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Luboš Horváth

Luboš Horváth – Lajoš (born 1931, Krásna Lúka, Sabinov district) made his living as a professional musician in a wine cellar, playing the violin, the accordion and the electric organ. He was active in the Union of Gypsies-Roma founded in 1969, and after it was abolished in 1973, he tried to help the Roma as a member of what was known as the Commission for the Gypsy Population in Tachov.

  • Testimony abstract

    The father of Luboš Horváth was one of nine brothers and sisters who grew up without a father. From the age of six he looked after a farmer’s sheep, but was not allowed to live with the family and so slept with the cattle. He was illiterate but his son remembered that he was wise and had a good heart. His house stood on a hill at the end of the village of Krásná Lúka alongside five more cottages belonging to Roma relatives. The local people cursed the Roma and were against having Roma children sitting in school with Slovaks. The Roma children could only sit on the back bench, separated from the farmers’ children. His father’s friend, the teacher Markuš[1] gave Luboš Horváth a lot of support at school. He emphasised to the Roma children that they had to learn, because it was only when they knew more than the farmers and knew their rights that the farmers would stop cursing and laughing at them.

    • [1] Christian name not provided.

    After the fighting broke out, the village teacher Markuš wrote reports on slips of paper about where the Germans were, what was happening in the village and what he had heard, and Horváth’s father took them to the forest to the partisans. When the Roma children were not allowed to attend school any more, in the evenings Luboš Horváth would go to the teacher’s house where Markuš secretly taught him the material covered in school, and how to read music; they also played the violin together. When the men of the family were taken away for forced labour to the village of Plaveč – not only Luboš’s father but also his father’s brother-in-law Jaňu, the son of his father’s uncle Valent, and his uncle Ignác,[1] who was nicknamed the “Paganini of east Slovakia” in the newspapers – the family without them was in need. Uncle Valent fled home but the gendarmes caught him, beat him in front of the family and sent him back to forced labour. Horváth’s mother was the family breadwinner, working for the farmers – chopping wood and scrubbing floors, sometimes with the children helping her with other work. When there was no work his mother went begging. The teacher Markuš used to give food to Horváth which he shared with his five siblings at home. The Roma were driven out of many villages in the region – Borovce,[2] Lipany, Krivany, Šambron, Torysa, Plavnica, Okbartovce[3] – but in Krásna Lúka the local priest, on the prompting of Markuš the teacher, stood by the Roma, so they were allowed to stay and, unlike other places, they were allowed to enter the village whenever they wanted. Horváth remembers seeing a board in Krivany with the notice: Gypsies allowed in the village between 12 noon and 2 pm.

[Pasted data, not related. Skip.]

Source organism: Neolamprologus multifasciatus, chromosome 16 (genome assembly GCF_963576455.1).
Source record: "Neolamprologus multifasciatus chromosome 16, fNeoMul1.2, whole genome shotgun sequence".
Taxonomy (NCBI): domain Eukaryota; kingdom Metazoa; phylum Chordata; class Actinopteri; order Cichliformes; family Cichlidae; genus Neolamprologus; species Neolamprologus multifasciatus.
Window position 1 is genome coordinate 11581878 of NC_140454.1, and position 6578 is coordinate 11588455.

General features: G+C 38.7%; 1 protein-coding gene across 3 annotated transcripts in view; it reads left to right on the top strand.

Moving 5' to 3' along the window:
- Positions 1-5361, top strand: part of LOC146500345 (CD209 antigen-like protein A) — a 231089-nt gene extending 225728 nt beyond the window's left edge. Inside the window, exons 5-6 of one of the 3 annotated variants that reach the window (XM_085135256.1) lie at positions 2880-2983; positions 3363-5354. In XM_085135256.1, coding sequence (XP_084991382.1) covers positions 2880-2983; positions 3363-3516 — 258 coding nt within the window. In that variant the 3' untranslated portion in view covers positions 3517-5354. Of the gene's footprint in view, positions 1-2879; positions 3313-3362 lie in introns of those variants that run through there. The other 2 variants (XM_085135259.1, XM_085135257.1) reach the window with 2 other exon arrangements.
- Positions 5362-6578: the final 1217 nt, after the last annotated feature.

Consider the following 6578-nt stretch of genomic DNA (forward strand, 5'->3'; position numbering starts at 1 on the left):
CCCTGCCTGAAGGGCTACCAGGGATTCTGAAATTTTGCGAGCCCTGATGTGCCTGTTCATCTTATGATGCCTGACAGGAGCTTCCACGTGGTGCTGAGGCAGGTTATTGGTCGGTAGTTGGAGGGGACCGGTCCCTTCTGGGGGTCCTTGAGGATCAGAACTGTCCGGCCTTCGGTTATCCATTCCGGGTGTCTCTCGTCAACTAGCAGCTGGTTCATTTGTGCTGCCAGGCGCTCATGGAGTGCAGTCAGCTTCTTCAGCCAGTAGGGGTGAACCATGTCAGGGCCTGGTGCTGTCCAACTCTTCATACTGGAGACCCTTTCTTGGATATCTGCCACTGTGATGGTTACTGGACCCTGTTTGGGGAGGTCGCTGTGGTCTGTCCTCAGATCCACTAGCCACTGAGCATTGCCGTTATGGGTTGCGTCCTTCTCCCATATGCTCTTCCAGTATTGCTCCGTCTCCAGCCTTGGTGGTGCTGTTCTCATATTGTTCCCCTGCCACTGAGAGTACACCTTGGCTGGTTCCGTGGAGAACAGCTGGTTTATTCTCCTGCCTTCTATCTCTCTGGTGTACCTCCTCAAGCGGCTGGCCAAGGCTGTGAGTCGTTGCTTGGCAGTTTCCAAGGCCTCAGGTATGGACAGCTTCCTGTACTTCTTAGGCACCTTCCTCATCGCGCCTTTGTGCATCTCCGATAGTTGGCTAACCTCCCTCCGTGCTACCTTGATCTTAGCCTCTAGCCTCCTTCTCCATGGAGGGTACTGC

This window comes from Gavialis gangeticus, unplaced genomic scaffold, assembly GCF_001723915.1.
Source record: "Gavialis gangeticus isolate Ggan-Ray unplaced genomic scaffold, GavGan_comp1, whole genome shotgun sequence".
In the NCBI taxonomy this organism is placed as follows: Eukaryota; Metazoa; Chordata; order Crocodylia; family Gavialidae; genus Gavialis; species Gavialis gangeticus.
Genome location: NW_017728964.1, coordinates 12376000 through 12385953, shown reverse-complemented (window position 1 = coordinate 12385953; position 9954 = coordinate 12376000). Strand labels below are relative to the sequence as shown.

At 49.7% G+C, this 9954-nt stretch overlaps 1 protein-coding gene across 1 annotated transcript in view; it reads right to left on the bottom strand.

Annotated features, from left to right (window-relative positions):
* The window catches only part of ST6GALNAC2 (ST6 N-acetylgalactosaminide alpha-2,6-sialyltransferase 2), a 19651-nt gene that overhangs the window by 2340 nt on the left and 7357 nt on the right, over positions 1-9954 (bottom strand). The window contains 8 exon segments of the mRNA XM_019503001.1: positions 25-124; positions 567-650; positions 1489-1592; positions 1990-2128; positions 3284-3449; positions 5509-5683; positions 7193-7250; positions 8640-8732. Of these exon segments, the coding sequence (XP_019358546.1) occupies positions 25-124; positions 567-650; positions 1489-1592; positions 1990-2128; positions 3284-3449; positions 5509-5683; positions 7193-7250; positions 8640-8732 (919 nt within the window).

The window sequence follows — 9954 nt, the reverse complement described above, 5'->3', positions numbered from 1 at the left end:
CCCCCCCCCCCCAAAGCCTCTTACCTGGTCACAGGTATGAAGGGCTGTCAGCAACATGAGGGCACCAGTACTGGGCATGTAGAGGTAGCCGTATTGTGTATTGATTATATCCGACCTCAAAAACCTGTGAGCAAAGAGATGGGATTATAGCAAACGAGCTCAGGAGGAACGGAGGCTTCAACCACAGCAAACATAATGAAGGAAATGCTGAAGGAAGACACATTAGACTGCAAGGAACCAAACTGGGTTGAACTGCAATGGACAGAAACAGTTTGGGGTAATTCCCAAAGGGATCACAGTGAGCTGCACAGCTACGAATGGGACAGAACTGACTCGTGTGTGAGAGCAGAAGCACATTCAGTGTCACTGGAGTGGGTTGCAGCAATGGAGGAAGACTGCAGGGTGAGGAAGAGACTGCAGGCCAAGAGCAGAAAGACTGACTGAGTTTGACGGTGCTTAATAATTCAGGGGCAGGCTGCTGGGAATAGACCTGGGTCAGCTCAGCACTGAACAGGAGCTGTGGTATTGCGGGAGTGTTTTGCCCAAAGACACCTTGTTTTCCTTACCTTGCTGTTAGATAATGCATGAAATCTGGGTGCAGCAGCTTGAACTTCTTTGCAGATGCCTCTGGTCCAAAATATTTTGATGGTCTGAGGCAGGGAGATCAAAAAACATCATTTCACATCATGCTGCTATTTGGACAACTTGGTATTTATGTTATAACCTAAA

• [1] Full names not provided.
    • [2] This village could not be found either in the Sabinov district nor in neighbouring Spišská Nová Ves. (ed.)
    • [3] This village could not be found. (ed.)

    After the war, thanks to coaching by his teacher Markuš, Luboš Horváth sat and passed the exams for secondary school and among other things, played in a quartet. The ensemble had been founded by the director of the school, Lješinský,[1] and Luboš Horváth played first violin because Markuš had taught him how to read music. His father apparently died in 1975 and Luboš Horváth remembered that a year earlier, reminded by his father’s photograph of Markuš, he called him in Slovakia. He played the electric organ to him over the phone and the teacher was touched that Horváth had not forgotten him.

    • [1] Christian name not provided.

    How to cite abstract

    Abstract of testimony from: HÜBSCHMANNOVÁ, Milena, ed. “Po židoch cigáni.” Svědectví Romů ze Slovenska 1939–1945.: I. díl (1939–srpen 1944). 1. Praha: Triáda, 2005. ISBN 80-86138-14-3, 127-129 (ces), 130-132 (rom). Testimonies of the Roma and Sinti. Project of the Prague Forum for Romani Histories (Institute of Contemporary History, Czech Academy of Sciences), (accessed 11/29/2023)
  • Origin of Testimony

    Luboš Horváth’s narration was recorded by Milena Hübschmannová in Tachov in 1981. His testimony to his teacher Markuš was adapted and prepared for publication in the mid-1980s. The questions have been omitted and the text ordered chronologically.

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